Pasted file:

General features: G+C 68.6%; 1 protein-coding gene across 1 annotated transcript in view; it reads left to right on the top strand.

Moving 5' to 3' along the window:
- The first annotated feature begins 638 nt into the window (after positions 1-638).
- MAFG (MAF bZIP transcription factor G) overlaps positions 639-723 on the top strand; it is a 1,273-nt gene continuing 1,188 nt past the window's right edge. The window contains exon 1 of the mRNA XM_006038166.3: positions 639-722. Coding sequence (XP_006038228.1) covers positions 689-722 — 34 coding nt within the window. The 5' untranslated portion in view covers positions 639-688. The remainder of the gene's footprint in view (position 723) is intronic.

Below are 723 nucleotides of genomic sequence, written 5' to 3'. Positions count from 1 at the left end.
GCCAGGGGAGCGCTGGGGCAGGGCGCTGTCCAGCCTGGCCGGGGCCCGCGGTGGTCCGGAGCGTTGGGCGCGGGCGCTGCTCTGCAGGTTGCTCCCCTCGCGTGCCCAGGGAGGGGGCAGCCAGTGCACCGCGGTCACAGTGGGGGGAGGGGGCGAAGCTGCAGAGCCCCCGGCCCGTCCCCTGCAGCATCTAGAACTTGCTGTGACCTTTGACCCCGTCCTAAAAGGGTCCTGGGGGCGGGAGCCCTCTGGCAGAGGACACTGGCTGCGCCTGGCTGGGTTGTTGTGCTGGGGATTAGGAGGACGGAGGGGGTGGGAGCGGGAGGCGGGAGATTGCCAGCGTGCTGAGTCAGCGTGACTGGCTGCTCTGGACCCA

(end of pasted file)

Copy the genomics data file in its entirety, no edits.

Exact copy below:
General features: G+C 68.6%; 1 protein-coding gene across 1 annotated transcript in view; it reads left to right on the top strand.

Moving 5' to 3' along the window:
- The first annotated feature begins 638 nt into the window (after positions 1-638).
- MAFG (MAF bZIP transcription factor G) overlaps positions 639-723 on the top strand; it is a 1,273-nt gene continuing 1,188 nt past the window's right edge. The window contains exon 1 of the mRNA XM_006038166.3: positions 639-722. Coding sequence (XP_006038228.1) covers positions 689-722 — 34 coding nt within the window. The 5' untranslated portion in view covers positions 639-688. The remainder of the gene's footprint in view (position 723) is intronic.

Below are 723 nucleotides of genomic sequence, written 5' to 3'. Positions count from 1 at the left end.
GCCAGGGGAGCGCTGGGGCAGGGCGCTGTCCAGCCTGGCCGGGGCCCGCGGTGGTCCGGAGCGTTGGGCGCGGGCGCTGCTCTGCAGGTTGCTCCCCTCGCGTGCCCAGGGAGGGGGCAGCCAGTGCACCGCGGTCACAGTGGGGGGAGGGGGCGAAGCTGCAGAGCCCCCGGCCCGTCCCCTGCAGCATCTAGAACTTGCTGTGACCTTTGACCCCGTCCTAAAAGGGTCCTGGGGGCGGGAGCCCTCTGGCAGAGGACACTGGCTGCGCCTGGCTGGGTTGTTGTGCTGGGGATTAGGAGGACGGAGGGGGTGGGAGCGGGAGGCGGGAGATTGCCAGCGTGCTGAGTCAGCGTGACTGGCTGCTCTGGACCCA